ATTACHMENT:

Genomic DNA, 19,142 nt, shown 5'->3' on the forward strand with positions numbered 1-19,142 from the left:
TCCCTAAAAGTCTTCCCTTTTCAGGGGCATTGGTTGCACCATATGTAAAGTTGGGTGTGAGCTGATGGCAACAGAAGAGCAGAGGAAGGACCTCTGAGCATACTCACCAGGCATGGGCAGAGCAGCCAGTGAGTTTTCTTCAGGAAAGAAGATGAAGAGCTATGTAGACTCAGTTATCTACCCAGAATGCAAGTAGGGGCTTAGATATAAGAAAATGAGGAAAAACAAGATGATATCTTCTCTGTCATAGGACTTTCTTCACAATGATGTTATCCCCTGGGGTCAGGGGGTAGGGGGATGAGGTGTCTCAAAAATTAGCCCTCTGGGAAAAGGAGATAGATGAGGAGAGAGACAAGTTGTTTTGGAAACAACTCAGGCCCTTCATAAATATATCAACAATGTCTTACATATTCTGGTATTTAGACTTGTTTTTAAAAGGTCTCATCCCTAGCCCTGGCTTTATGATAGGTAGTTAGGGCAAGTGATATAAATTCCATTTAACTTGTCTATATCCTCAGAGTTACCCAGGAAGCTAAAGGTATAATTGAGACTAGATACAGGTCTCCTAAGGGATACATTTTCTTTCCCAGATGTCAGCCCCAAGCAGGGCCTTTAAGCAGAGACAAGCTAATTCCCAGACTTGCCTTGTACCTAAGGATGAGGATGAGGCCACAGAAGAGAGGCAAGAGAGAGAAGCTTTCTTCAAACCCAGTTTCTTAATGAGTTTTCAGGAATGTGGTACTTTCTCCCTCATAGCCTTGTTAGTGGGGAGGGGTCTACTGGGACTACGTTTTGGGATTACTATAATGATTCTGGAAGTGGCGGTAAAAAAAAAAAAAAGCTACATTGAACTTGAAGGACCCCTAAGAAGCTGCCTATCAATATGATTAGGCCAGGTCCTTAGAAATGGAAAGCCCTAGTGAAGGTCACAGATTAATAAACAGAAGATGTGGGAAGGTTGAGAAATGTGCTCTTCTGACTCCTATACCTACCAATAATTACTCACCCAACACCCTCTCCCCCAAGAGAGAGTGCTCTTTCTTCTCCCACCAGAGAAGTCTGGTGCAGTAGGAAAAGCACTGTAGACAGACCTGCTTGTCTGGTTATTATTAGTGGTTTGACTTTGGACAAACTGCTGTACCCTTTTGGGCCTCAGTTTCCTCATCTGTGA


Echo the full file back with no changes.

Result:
Genomic DNA, 19,142 nt, shown 5'->3' on the forward strand with positions numbered 1-19,142 from the left:
TCCCTAAAAGTCTTCCCTTTTCAGGGGCATTGGTTGCACCATATGTAAAGTTGGGTGTGAGCTGATGGCAACAGAAGAGCAGAGGAAGGACCTCTGAGCATACTCACCAGGCATGGGCAGAGCAGCCAGTGAGTTTTCTTCAGGAAAGAAGATGAAGAGCTATGTAGACTCAGTTATCTACCCAGAATGCAAGTAGGGGCTTAGATATAAGAAAATGAGGAAAAACAAGATGATATCTTCTCTGTCATAGGACTTTCTTCACAATGATGTTATCCCCTGGGGTCAGGGGGTAGGGGGATGAGGTGTCTCAAAAATTAGCCCTCTGGGAAAAGGAGATAGATGAGGAGAGAGACAAGTTGTTTTGGAAACAACTCAGGCCCTTCATAAATATATCAACAATGTCTTACATATTCTGGTATTTAGACTTGTTTTTAAAAGGTCTCATCCCTAGCCCTGGCTTTATGATAGGTAGTTAGGGCAAGTGATATAAATTCCATTTAACTTGTCTATATCCTCAGAGTTACCCAGGAAGCTAAAGGTATAATTGAGACTAGATACAGGTCTCCTAAGGGATACATTTTCTTTCCCAGATGTCAGCCCCAAGCAGGGCCTTTAAGCAGAGACAAGCTAATTCCCAGACTTGCCTTGTACCTAAGGATGAGGATGAGGCCACAGAAGAGAGGCAAGAGAGAGAAGCTTTCTTCAAACCCAGTTTCTTAATGAGTTTTCAGGAATGTGGTACTTTCTCCCTCATAGCCTTGTTAGTGGGGAGGGGTCTACTGGGACTACGTTTTGGGATTACTATAATGATTCTGGAAGTGGCGGTAAAAAAAAAAAAAAGCTACATTGAACTTGAAGGACCCCTAAGAAGCTGCCTATCAATATGATTAGGCCAGGTCCTTAGAAATGGAAAGCCCTAGTGAAGGTCACAGATTAATAAACAGAAGATGTGGGAAGGTTGAGAAATGTGCTCTTCTGACTCCTATACCTACCAATAATTACTCACCCAACACCCTCTCCCCCAAGAGAGAGTGCTCTTTCTTCTCCCACCAGAGAAGTCTGGTGCAGTAGGAAAAGCACTGTAGACAGACCTGCTTGTCTGGTTATTATTAGTGGTTTGACTTTGGACAAACTGCTGTACCCTTTTGGGCCTCAGTTTCCTCATCTGTGA